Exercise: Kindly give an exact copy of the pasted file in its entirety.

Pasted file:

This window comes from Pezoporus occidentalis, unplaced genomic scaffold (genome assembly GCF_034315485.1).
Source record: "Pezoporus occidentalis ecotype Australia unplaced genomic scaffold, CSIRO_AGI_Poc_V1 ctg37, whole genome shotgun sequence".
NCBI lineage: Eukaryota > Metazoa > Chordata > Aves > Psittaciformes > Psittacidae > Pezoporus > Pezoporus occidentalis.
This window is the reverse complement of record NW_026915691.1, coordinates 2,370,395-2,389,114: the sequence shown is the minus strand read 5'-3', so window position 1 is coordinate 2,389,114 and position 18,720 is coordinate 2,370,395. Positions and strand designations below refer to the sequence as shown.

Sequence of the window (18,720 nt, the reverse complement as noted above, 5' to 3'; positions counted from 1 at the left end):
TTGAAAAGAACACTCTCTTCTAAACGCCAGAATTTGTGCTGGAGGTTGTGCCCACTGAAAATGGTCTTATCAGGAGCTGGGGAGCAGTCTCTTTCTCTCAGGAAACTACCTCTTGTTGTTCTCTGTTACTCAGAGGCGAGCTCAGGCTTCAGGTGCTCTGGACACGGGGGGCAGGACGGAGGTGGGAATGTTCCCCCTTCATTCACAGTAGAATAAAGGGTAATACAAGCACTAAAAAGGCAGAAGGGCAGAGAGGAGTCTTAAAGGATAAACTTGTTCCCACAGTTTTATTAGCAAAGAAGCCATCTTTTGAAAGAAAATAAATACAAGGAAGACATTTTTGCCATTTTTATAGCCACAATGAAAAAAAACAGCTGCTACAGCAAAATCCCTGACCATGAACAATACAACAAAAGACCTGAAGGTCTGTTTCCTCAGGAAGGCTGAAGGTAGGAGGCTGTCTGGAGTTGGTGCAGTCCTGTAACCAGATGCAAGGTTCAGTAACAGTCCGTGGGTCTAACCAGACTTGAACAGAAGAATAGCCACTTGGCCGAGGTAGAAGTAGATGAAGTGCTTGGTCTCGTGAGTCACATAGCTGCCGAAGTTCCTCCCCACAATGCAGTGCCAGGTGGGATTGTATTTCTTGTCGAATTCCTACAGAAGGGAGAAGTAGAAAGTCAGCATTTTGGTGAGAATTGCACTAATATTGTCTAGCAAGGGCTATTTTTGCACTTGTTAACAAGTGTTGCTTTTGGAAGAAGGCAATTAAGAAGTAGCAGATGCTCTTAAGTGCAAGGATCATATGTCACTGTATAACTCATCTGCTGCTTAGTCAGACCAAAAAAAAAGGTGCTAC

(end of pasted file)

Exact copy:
This window comes from Pezoporus occidentalis, unplaced genomic scaffold (genome assembly GCF_034315485.1).
Source record: "Pezoporus occidentalis ecotype Australia unplaced genomic scaffold, CSIRO_AGI_Poc_V1 ctg37, whole genome shotgun sequence".
NCBI lineage: Eukaryota > Metazoa > Chordata > Aves > Psittaciformes > Psittacidae > Pezoporus > Pezoporus occidentalis.
This window is the reverse complement of record NW_026915691.1, coordinates 2,370,395-2,389,114: the sequence shown is the minus strand read 5'-3', so window position 1 is coordinate 2,389,114 and position 18,720 is coordinate 2,370,395. Positions and strand designations below refer to the sequence as shown.

Sequence of the window (18,720 nt, the reverse complement as noted above, 5' to 3'; positions counted from 1 at the left end):
TTGAAAAGAACACTCTCTTCTAAACGCCAGAATTTGTGCTGGAGGTTGTGCCCACTGAAAATGGTCTTATCAGGAGCTGGGGAGCAGTCTCTTTCTCTCAGGAAACTACCTCTTGTTGTTCTCTGTTACTCAGAGGCGAGCTCAGGCTTCAGGTGCTCTGGACACGGGGGGCAGGACGGAGGTGGGAATGTTCCCCCTTCATTCACAGTAGAATAAAGGGTAATACAAGCACTAAAAAGGCAGAAGGGCAGAGAGGAGTCTTAAAGGATAAACTTGTTCCCACAGTTTTATTAGCAAAGAAGCCATCTTTTGAAAGAAAATAAATACAAGGAAGACATTTTTGCCATTTTTATAGCCACAATGAAAAAAAACAGCTGCTACAGCAAAATCCCTGACCATGAACAATACAACAAAAGACCTGAAGGTCTGTTTCCTCAGGAAGGCTGAAGGTAGGAGGCTGTCTGGAGTTGGTGCAGTCCTGTAACCAGATGCAAGGTTCAGTAACAGTCCGTGGGTCTAACCAGACTTGAACAGAAGAATAGCCACTTGGCCGAGGTAGAAGTAGATGAAGTGCTTGGTCTCGTGAGTCACATAGCTGCCGAAGTTCCTCCCCACAATGCAGTGCCAGGTGGGATTGTATTTCTTGTCGAATTCCTACAGAAGGGAGAAGTAGAAAGTCAGCATTTTGGTGAGAATTGCACTAATATTGTCTAGCAAGGGCTATTTTTGCACTTGTTAACAAGTGTTGCTTTTGGAAGAAGGCAATTAAGAAGTAGCAGATGCTCTTAAGTGCAAGGATCATATGTCACTGTATAACTCATCTGCTGCTTAGTCAGACCAAAAAAAAAGGTGCTAC